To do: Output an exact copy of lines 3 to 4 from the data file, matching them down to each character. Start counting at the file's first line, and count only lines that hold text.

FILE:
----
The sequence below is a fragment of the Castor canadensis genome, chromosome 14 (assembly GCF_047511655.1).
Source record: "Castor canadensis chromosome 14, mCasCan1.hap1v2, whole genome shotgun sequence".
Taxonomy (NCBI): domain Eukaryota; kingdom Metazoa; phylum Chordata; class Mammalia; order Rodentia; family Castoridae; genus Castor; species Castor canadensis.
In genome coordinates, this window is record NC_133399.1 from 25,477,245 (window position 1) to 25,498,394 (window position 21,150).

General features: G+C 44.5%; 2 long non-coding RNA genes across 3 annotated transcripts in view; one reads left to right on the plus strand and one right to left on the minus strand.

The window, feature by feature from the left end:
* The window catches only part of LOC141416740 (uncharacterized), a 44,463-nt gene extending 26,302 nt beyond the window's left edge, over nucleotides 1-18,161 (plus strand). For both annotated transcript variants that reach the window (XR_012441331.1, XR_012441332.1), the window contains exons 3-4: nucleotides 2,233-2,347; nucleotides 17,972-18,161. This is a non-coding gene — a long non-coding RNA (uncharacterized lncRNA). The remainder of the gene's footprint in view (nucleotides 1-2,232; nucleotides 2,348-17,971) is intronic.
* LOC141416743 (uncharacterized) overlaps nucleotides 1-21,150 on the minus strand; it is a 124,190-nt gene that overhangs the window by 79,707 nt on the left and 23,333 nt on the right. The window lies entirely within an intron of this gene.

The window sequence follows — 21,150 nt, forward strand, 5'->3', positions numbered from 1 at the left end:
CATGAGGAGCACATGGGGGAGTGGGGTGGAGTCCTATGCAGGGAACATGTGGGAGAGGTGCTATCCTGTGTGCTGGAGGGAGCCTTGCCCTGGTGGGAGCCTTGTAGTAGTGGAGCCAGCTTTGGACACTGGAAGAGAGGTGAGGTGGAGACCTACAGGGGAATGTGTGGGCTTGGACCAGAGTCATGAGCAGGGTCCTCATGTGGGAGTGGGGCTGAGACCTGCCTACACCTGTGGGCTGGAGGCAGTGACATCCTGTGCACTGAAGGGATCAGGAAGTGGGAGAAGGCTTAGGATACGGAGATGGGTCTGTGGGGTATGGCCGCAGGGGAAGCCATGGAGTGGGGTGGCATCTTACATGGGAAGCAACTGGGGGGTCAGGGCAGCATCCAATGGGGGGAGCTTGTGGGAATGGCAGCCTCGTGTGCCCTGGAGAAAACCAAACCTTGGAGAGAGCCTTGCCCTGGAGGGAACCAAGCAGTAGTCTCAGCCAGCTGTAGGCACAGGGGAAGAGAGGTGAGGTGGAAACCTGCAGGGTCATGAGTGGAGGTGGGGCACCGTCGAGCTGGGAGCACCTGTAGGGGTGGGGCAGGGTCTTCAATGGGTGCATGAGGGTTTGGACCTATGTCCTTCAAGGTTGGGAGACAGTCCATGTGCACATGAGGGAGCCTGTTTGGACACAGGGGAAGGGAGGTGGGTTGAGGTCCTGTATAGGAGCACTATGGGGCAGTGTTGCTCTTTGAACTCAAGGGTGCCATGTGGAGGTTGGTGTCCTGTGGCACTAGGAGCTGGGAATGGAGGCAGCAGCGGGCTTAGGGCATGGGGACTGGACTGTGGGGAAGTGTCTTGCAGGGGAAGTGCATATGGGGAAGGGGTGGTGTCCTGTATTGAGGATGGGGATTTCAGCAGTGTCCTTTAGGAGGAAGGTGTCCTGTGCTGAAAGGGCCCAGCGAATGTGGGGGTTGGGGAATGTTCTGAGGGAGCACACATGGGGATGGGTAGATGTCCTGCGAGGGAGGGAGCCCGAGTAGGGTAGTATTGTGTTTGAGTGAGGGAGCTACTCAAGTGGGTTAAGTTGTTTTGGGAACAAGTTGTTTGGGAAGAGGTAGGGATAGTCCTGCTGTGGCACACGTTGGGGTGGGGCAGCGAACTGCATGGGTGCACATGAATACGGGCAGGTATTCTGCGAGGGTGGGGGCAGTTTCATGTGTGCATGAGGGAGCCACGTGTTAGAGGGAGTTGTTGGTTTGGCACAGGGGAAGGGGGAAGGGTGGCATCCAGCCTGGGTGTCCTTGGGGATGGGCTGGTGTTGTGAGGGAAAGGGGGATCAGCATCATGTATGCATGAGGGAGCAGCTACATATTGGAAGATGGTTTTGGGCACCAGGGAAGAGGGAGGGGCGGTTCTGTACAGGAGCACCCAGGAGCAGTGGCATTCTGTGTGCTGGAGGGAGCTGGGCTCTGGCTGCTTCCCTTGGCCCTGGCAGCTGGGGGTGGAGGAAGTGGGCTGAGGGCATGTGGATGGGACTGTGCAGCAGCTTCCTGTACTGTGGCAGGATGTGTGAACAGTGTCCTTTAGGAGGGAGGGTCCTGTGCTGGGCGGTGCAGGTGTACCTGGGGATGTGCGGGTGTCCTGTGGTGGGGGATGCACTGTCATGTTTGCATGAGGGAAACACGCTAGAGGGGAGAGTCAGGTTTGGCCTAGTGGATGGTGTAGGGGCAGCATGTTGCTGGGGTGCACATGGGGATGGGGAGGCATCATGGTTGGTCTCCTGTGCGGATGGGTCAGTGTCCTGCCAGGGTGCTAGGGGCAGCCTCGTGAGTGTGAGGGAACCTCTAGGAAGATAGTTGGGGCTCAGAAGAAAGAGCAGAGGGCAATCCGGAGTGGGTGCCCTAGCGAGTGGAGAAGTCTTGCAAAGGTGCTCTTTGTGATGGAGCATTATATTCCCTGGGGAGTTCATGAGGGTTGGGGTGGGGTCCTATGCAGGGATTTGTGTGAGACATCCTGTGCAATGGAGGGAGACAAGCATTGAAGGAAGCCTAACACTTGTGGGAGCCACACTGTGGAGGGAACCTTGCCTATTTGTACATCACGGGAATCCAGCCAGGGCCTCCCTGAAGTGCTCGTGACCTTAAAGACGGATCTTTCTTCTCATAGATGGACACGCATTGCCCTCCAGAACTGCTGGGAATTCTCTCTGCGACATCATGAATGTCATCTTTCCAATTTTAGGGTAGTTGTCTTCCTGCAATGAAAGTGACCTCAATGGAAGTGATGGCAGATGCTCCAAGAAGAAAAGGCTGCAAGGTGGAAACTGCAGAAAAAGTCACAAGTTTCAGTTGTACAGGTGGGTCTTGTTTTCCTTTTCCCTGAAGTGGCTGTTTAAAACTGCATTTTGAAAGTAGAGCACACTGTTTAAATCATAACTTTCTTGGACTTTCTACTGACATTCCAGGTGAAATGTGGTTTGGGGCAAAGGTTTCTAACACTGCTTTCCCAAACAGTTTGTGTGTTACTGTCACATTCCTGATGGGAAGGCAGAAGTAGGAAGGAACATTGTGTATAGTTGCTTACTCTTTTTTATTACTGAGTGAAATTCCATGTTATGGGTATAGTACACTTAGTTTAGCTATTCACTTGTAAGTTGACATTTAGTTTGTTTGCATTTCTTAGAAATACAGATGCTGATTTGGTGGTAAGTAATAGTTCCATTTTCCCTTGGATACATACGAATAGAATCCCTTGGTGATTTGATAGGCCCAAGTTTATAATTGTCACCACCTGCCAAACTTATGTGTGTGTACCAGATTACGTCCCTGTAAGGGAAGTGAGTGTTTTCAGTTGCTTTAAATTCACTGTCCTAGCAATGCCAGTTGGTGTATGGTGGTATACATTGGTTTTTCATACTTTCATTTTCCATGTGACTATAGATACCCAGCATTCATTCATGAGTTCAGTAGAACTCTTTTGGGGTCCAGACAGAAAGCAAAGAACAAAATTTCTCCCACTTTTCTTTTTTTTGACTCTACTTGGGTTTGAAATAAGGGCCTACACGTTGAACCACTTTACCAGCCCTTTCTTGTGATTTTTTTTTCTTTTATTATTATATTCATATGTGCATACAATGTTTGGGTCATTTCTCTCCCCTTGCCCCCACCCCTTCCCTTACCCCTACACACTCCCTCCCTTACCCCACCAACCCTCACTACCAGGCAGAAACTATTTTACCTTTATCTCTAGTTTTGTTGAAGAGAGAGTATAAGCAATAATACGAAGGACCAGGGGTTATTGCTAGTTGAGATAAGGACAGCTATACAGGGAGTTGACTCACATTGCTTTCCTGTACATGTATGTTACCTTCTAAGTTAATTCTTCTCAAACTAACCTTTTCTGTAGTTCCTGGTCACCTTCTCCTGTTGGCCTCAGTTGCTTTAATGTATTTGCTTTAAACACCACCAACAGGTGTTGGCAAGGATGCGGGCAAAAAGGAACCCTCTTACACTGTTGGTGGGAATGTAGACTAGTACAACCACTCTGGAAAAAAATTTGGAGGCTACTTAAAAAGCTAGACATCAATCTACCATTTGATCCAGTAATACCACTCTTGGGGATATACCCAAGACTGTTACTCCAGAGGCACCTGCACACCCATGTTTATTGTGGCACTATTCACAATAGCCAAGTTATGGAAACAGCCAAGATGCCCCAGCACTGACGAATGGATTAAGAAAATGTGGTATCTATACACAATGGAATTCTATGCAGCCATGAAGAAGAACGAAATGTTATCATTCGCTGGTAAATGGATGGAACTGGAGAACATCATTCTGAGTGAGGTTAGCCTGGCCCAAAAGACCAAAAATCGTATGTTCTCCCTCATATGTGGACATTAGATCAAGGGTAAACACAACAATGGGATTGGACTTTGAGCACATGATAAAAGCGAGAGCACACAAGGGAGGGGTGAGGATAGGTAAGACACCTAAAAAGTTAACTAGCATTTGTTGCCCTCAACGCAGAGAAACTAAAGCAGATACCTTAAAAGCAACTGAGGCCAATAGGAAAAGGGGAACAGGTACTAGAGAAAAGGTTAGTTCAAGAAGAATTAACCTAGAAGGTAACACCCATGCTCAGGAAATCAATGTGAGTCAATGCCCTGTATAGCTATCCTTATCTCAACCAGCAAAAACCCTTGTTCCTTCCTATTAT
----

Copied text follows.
Taxonomy (NCBI): domain Eukaryota; kingdom Metazoa; phylum Chordata; class Mammalia; order Rodentia; family Castoridae; genus Castor; species Castor canadensis.
In genome coordinates, this window is record NC_133399.1 from 25,477,245 (window position 1) to 25,498,394 (window position 21,150).